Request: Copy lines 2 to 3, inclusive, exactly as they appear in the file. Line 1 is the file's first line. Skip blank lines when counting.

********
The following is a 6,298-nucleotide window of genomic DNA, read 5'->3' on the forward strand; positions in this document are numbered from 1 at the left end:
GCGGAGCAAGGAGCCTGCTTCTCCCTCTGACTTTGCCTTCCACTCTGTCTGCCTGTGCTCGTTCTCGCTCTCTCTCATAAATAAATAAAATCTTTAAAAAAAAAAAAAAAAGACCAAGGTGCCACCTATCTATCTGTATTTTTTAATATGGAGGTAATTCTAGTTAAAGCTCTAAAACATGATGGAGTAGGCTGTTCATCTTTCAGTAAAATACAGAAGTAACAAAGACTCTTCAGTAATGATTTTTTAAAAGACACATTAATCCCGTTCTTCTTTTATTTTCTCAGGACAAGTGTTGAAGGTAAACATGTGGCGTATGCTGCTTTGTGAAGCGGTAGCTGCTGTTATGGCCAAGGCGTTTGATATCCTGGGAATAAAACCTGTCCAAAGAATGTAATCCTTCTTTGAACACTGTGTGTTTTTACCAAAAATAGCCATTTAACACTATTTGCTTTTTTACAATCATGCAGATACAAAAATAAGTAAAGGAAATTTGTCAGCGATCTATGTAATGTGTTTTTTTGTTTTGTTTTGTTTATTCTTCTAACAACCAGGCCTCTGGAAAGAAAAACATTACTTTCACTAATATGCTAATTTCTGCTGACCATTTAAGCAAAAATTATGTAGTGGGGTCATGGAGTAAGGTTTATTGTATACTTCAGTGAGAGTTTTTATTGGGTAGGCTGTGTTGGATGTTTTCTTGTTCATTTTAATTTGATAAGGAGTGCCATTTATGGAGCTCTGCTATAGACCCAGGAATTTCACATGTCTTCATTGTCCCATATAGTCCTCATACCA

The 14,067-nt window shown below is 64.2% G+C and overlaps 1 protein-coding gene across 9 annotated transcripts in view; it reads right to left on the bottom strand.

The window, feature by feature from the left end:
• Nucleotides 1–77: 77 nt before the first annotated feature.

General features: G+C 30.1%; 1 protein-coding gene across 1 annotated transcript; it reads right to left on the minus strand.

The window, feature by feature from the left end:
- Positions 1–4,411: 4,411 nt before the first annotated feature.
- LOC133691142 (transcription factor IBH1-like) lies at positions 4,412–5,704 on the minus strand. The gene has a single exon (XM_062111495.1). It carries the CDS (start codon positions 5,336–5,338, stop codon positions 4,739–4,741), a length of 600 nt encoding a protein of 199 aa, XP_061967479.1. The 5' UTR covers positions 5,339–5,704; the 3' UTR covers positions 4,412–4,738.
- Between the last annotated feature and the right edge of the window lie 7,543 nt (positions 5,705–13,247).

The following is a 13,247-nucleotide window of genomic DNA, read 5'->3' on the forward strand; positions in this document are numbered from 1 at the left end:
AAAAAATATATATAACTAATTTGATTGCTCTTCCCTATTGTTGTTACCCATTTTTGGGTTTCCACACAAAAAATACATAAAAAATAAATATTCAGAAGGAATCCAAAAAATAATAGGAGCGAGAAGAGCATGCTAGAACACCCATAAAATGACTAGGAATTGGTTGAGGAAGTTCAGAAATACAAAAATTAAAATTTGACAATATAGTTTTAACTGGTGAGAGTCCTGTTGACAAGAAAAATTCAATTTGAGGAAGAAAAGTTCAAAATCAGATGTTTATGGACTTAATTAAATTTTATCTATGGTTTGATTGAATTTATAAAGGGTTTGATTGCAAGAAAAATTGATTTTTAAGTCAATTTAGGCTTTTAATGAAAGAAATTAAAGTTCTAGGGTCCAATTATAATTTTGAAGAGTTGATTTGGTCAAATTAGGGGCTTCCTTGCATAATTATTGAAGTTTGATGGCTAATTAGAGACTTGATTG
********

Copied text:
GCGGAGCAAGGAGCCTGCTTCTCCCTCTGACTTTGCCTTCCACTCTGTCTGCCTGTGCTCGTTCTCGCTCTCTCTCATAAATAAATAAAATCTTTAAAAAAAAAAAAAAAAGACCAAGGTGCCACCTATCTATCTGTATTTTTTAATATGGAGGTAATTCTAGTTAAAGCTCTAAAACATGATGGAGTAGGCTGTTCATCTTTCAGTAAAATACAGAAGTAACAAAGACTCTTCAGTAATGATTTTTTAAAAGACACATTAATCCCGTTCTTCTTTTATTTTCTCAGGACAAGTGTTGAAGGTAAACATGTGGCGTATGCTGCTTTGTGAAGCGGTAGCTGCTGTTATGGCCAAGGCGTTTGATATCCTGGGAATAAAACCTGTCCAAAGAATGTAATCCTTCTTTGAACACTGTGTGTTTTTACCAAAAATAGCCATTTAACACTATTTGCTTTTTTACAATCATGCAGATACAAAAATAAGTAAAGGAAATTTGTCAGCGATCTATGTAATGTGTTTTTTTGTTTTGTTTTGTTTATTCTTCTAACAACCAGGCCTCTGGAAAGAAAAACATTACTTTCACTAATATGCTAATTTCTGCTGACCATTTAAGCAAAAATTATGTAGTGGGGTCATGGAGTAAGGTTTATTGTATACTTCAGTGAGAGTTTTTATTGGGTAGGCTGTGTTGGATGTTTTCTTGTTCATTTTAATTTGATAAGGAGTGCCATTTATGGAGCTCTGCTATAGACCCAGGAATTTCACATGTCTTCATTGTCCCATATAGTCCTCATACCA

The 14,067-nt window shown below is 64.2% G+C and overlaps 1 protein-coding gene across 9 annotated transcripts in view; it reads right to left on the bottom strand.